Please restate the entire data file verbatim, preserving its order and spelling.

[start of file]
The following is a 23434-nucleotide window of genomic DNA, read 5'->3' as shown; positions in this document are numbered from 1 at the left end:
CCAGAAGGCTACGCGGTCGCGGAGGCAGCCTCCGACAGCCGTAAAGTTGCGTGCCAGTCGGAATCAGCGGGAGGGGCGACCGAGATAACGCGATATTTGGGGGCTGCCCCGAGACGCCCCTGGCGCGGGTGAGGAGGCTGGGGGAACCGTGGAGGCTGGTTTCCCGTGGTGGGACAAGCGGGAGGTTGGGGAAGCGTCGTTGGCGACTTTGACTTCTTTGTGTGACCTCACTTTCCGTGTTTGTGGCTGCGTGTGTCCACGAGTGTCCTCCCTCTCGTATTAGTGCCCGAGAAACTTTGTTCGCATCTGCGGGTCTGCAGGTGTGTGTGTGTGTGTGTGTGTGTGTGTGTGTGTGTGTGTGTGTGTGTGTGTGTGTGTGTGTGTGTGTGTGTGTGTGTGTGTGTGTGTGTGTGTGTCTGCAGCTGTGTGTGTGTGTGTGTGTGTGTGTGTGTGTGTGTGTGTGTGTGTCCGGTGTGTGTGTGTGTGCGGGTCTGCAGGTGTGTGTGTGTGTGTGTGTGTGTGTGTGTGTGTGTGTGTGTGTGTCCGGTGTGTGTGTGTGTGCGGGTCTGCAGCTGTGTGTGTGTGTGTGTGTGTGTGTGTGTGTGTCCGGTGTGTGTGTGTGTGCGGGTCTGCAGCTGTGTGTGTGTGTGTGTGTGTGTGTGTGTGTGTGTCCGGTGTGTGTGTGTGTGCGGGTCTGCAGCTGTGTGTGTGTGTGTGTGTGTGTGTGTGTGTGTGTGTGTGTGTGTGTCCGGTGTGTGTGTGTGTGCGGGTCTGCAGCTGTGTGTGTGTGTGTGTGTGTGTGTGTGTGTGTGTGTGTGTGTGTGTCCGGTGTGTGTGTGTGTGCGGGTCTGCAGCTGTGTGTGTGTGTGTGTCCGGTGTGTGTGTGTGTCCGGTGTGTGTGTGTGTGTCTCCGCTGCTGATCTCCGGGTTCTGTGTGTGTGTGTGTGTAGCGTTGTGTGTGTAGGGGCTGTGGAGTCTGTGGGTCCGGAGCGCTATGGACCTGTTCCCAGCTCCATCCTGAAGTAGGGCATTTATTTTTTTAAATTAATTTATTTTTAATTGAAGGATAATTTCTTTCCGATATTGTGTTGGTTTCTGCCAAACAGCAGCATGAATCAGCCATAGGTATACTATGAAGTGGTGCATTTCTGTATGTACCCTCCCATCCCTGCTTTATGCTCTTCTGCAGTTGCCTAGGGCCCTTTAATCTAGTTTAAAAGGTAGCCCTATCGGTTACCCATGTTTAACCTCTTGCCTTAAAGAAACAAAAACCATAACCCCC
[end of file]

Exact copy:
The following is a 23434-nucleotide window of genomic DNA, read 5'->3' as shown; positions in this document are numbered from 1 at the left end:
CCAGAAGGCTACGCGGTCGCGGAGGCAGCCTCCGACAGCCGTAAAGTTGCGTGCCAGTCGGAATCAGCGGGAGGGGCGACCGAGATAACGCGATATTTGGGGGCTGCCCCGAGACGCCCCTGGCGCGGGTGAGGAGGCTGGGGGAACCGTGGAGGCTGGTTTCCCGTGGTGGGACAAGCGGGAGGTTGGGGAAGCGTCGTTGGCGACTTTGACTTCTTTGTGTGACCTCACTTTCCGTGTTTGTGGCTGCGTGTGTCCACGAGTGTCCTCCCTCTCGTATTAGTGCCCGAGAAACTTTGTTCGCATCTGCGGGTCTGCAGGTGTGTGTGTGTGTGTGTGTGTGTGTGTGTGTGTGTGTGTGTGTGTGTGTGTGTGTGTGTGTGTGTGTGTGTGTGTGTGTGTGTGTGTGTGTGTGTCTGCAGCTGTGTGTGTGTGTGTGTGTGTGTGTGTGTGTGTGTGTGTGTGTGTCCGGTGTGTGTGTGTGTGCGGGTCTGCAGGTGTGTGTGTGTGTGTGTGTGTGTGTGTGTGTGTGTGTGTGTGTGTCCGGTGTGTGTGTGTGTGCGGGTCTGCAGCTGTGTGTGTGTGTGTGTGTGTGTGTGTGTGTGTCCGGTGTGTGTGTGTGTGCGGGTCTGCAGCTGTGTGTGTGTGTGTGTGTGTGTGTGTGTGTGTGTCCGGTGTGTGTGTGTGTGCGGGTCTGCAGCTGTGTGTGTGTGTGTGTGTGTGTGTGTGTGTGTGTGTGTGTGTGTGTCCGGTGTGTGTGTGTGTGCGGGTCTGCAGCTGTGTGTGTGTGTGTGTGTGTGTGTGTGTGTGTGTGTGTGTGTGTGTCCGGTGTGTGTGTGTGTGCGGGTCTGCAGCTGTGTGTGTGTGTGTGTCCGGTGTGTGTGTGTGTCCGGTGTGTGTGTGTGTGTCTCCGCTGCTGATCTCCGGGTTCTGTGTGTGTGTGTGTGTAGCGTTGTGTGTGTAGGGGCTGTGGAGTCTGTGGGTCCGGAGCGCTATGGACCTGTTCCCAGCTCCATCCTGAAGTAGGGCATTTATTTTTTTAAATTAATTTATTTTTAATTGAAGGATAATTTCTTTCCGATATTGTGTTGGTTTCTGCCAAACAGCAGCATGAATCAGCCATAGGTATACTATGAAGTGGTGCATTTCTGTATGTACCCTCCCATCCCTGCTTTATGCTCTTCTGCAGTTGCCTAGGGCCCTTTAATCTAGTTTAAAAGGTAGCCCTATCGGTTACCCATGTTTAACCTCTTGCCTTAAAGAAACAAAAACCATAACCCCC